To illustrate GDPR’s reach, commentators have suggested that simply using cookies (the ubiquitous bits of text stored on users’ computers by their browsers to capture preferences), or tracking the IP addresses of EU citizens may meet the definition of monitoring activity governed by GDPR. Enterprises that assume GDPR does not apply to them because they are “not in Europe” proceed at their own risk.
What Does GDPR Provide/Require?
GDPR confers various rights on data subjects (natural persons) regarding their personal data (i.e., data by which they can be identified) that is being processed, including:
• Right of access (including as to purpose of processing, categories of data, parties to which data is disclosed, and/or being provided with a copy in a common format)
• Right to rectify inaccuracies or deficiencies
• "Right to be forgotten” (to demand erasure of personal data no longer necessary in relation to the purpose for which it was collected)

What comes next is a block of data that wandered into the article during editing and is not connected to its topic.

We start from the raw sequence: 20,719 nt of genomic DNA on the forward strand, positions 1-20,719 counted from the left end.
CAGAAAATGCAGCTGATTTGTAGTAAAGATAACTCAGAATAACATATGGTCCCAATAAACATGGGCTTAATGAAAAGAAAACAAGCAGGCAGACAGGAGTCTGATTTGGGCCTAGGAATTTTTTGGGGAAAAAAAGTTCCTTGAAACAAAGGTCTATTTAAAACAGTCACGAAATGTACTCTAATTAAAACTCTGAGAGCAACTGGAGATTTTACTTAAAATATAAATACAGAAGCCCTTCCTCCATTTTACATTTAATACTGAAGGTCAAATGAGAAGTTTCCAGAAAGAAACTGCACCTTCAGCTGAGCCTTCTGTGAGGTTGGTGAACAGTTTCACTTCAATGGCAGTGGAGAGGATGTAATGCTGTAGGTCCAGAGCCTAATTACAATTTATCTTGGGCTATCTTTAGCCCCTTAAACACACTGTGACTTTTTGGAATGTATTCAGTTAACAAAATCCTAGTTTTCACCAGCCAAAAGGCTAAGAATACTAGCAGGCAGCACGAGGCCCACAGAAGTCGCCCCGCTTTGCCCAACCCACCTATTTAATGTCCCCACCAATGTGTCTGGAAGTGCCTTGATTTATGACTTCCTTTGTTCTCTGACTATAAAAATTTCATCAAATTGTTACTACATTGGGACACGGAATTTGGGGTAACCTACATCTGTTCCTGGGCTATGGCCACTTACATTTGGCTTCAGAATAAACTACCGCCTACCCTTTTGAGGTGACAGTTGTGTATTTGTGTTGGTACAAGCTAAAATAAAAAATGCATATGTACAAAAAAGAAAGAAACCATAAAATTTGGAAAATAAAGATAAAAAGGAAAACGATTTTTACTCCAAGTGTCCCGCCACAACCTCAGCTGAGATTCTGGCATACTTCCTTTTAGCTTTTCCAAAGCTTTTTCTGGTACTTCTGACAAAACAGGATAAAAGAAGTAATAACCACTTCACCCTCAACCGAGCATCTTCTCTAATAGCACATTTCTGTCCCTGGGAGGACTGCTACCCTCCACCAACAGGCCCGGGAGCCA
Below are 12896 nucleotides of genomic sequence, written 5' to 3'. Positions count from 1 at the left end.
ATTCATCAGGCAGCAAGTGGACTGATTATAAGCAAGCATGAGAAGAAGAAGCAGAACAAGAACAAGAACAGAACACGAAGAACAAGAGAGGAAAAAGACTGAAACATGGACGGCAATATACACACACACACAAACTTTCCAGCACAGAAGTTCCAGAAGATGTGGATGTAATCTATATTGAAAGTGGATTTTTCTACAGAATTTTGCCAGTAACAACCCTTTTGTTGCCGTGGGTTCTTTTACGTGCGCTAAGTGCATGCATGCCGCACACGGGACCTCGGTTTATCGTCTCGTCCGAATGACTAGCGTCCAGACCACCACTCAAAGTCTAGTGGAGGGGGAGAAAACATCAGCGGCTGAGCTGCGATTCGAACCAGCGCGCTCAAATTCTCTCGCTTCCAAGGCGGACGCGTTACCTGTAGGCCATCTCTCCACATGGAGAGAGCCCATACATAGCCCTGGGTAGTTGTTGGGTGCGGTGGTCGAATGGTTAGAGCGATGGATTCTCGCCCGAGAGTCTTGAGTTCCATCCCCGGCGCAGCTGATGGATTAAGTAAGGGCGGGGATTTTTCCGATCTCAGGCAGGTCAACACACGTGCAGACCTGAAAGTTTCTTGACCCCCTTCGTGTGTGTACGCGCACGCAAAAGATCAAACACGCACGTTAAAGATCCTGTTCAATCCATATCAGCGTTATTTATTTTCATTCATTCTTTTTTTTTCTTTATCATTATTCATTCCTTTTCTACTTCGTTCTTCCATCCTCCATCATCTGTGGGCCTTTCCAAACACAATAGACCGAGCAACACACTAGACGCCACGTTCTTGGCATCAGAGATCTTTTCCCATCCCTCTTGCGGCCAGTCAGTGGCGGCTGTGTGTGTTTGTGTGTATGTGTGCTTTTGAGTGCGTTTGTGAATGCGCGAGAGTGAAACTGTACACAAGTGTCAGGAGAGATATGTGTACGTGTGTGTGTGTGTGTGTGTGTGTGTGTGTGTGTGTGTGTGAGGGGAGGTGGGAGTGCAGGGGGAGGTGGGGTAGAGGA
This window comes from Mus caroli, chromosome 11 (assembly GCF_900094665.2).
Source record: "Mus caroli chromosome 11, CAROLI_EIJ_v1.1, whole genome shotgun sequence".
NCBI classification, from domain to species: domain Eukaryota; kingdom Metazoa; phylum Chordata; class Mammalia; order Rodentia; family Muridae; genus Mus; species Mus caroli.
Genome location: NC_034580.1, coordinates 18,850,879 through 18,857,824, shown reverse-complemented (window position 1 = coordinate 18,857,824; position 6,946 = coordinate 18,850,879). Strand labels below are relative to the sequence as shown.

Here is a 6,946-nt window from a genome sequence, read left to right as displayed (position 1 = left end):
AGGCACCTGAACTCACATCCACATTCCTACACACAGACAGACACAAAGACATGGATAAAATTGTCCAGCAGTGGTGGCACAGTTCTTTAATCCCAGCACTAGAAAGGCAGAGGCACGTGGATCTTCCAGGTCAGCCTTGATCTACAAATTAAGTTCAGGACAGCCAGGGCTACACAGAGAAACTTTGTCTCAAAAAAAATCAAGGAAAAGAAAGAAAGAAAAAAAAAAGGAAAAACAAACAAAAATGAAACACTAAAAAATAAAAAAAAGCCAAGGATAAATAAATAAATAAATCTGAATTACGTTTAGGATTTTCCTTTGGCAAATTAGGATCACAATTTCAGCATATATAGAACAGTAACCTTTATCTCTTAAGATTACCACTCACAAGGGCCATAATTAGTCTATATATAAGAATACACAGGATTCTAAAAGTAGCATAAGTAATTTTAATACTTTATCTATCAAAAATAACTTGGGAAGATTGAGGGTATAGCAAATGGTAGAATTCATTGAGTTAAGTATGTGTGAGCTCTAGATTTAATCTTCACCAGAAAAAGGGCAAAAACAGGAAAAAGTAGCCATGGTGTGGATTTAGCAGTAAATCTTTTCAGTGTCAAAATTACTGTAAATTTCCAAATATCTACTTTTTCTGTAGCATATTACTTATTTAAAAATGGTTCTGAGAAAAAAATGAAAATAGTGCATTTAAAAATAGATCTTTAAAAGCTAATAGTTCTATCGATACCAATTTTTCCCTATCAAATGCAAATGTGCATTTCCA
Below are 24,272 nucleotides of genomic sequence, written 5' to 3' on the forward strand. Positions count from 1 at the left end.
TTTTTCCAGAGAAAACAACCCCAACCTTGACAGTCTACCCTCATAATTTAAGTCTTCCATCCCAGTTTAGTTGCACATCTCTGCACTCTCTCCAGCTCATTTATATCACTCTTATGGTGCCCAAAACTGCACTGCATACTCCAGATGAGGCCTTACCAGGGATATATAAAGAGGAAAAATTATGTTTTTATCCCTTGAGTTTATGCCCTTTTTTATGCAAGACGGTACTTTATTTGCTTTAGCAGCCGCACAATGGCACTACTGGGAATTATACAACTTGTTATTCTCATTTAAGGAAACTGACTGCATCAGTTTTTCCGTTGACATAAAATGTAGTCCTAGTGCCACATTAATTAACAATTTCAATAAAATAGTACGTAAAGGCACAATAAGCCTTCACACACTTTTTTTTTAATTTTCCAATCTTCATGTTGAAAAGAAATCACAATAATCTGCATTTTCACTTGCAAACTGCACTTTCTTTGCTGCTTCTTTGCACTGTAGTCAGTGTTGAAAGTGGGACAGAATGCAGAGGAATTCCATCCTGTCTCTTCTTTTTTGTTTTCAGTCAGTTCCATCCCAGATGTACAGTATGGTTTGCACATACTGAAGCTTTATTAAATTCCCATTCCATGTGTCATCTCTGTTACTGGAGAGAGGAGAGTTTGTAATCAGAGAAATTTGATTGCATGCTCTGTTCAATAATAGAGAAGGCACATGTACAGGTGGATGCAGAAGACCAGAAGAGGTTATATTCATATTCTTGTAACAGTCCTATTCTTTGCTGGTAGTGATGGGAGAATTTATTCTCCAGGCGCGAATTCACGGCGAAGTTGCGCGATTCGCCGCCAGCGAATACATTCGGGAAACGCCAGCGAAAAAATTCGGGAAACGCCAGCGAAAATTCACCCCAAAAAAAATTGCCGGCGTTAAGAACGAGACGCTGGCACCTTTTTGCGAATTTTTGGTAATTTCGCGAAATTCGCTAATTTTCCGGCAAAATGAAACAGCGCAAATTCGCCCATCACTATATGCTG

• Right to object to processing (including for direct marketing or profiling)
• Right to grant consent for processing personal data and to readily withdraw consent at any time
• Right to lodge a complaint with a supervisory authority and bring a private cause of action against a data controller or processor for infringement of rights under the Regulation
• Implementing appropriate technical and organizational measures to adhere to Regulation (“data protection by design”)
GDPR imposes corresponding obligations on data controllers (party determining purposes and means of processing personal data) and data processors (party processing data on behalf of controller), including:
• Implementing appropriate technical and organizational measures to adhere to Regulation ("data protection by design")